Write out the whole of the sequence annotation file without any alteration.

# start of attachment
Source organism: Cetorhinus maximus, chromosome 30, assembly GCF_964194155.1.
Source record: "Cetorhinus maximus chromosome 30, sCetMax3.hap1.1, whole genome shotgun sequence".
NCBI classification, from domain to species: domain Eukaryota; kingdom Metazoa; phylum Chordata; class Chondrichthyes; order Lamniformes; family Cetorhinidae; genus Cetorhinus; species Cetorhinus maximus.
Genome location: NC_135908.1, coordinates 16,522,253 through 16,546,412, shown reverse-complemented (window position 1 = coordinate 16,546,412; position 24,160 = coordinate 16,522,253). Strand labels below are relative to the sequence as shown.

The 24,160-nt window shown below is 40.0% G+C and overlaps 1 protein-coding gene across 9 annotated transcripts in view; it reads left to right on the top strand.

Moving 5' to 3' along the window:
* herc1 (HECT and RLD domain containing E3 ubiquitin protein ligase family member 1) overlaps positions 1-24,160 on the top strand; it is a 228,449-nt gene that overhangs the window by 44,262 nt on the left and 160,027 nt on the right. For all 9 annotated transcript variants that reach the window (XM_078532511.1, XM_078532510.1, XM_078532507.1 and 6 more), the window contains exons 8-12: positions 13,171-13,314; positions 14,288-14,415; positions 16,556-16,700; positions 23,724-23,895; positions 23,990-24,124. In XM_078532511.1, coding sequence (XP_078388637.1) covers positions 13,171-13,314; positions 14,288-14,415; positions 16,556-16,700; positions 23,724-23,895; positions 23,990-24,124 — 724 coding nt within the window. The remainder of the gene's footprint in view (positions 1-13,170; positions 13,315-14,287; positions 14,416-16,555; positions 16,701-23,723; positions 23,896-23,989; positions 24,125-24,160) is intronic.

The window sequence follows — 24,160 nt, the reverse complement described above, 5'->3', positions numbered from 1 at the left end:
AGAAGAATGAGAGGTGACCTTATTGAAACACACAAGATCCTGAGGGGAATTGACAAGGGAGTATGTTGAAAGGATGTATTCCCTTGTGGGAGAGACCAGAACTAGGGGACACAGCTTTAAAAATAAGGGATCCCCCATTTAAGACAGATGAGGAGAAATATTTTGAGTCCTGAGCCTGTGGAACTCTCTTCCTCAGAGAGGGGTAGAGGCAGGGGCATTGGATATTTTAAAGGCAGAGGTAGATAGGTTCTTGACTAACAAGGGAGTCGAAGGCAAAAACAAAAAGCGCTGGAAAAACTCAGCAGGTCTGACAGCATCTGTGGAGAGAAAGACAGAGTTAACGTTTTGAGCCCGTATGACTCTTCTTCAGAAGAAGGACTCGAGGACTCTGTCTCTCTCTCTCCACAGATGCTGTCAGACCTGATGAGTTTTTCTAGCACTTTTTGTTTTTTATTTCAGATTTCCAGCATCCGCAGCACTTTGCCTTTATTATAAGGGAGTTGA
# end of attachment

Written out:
Source organism: Cetorhinus maximus, chromosome 30, assembly GCF_964194155.1.
Source record: "Cetorhinus maximus chromosome 30, sCetMax3.hap1.1, whole genome shotgun sequence".
NCBI classification, from domain to species: domain Eukaryota; kingdom Metazoa; phylum Chordata; class Chondrichthyes; order Lamniformes; family Cetorhinidae; genus Cetorhinus; species Cetorhinus maximus.
Genome location: NC_135908.1, coordinates 16,522,253 through 16,546,412, shown reverse-complemented (window position 1 = coordinate 16,546,412; position 24,160 = coordinate 16,522,253). Strand labels below are relative to the sequence as shown.

The 24,160-nt window shown below is 40.0% G+C and overlaps 1 protein-coding gene across 9 annotated transcripts in view; it reads left to right on the top strand.

Moving 5' to 3' along the window:
* herc1 (HECT and RLD domain containing E3 ubiquitin protein ligase family member 1) overlaps positions 1-24,160 on the top strand; it is a 228,449-nt gene that overhangs the window by 44,262 nt on the left and 160,027 nt on the right. For all 9 annotated transcript variants that reach the window (XM_078532511.1, XM_078532510.1, XM_078532507.1 and 6 more), the window contains exons 8-12: positions 13,171-13,314; positions 14,288-14,415; positions 16,556-16,700; positions 23,724-23,895; positions 23,990-24,124. In XM_078532511.1, coding sequence (XP_078388637.1) covers positions 13,171-13,314; positions 14,288-14,415; positions 16,556-16,700; positions 23,724-23,895; positions 23,990-24,124 — 724 coding nt within the window. The remainder of the gene's footprint in view (positions 1-13,170; positions 13,315-14,287; positions 14,416-16,555; positions 16,701-23,723; positions 23,896-23,989; positions 24,125-24,160) is intronic.

The window sequence follows — 24,160 nt, the reverse complement described above, 5'->3', positions numbered from 1 at the left end:
AGAAGAATGAGAGGTGACCTTATTGAAACACACAAGATCCTGAGGGGAATTGACAAGGGAGTATGTTGAAAGGATGTATTCCCTTGTGGGAGAGACCAGAACTAGGGGACACAGCTTTAAAAATAAGGGATCCCCCATTTAAGACAGATGAGGAGAAATATTTTGAGTCCTGAGCCTGTGGAACTCTCTTCCTCAGAGAGGGGTAGAGGCAGGGGCATTGGATATTTTAAAGGCAGAGGTAGATAGGTTCTTGACTAACAAGGGAGTCGAAGGCAAAAACAAAAAGCGCTGGAAAAACTCAGCAGGTCTGACAGCATCTGTGGAGAGAAAGACAGAGTTAACGTTTTGAGCCCGTATGACTCTTCTTCAGAAGAAGGACTCGAGGACTCTGTCTCTCTCTCTCCACAGATGCTGTCAGACCTGATGAGTTTTTCTAGCACTTTTTGTTTTTTATTTCAGATTTCCAGCATCCGCAGCACTTTGCCTTTATTATAAGGGAGTTGA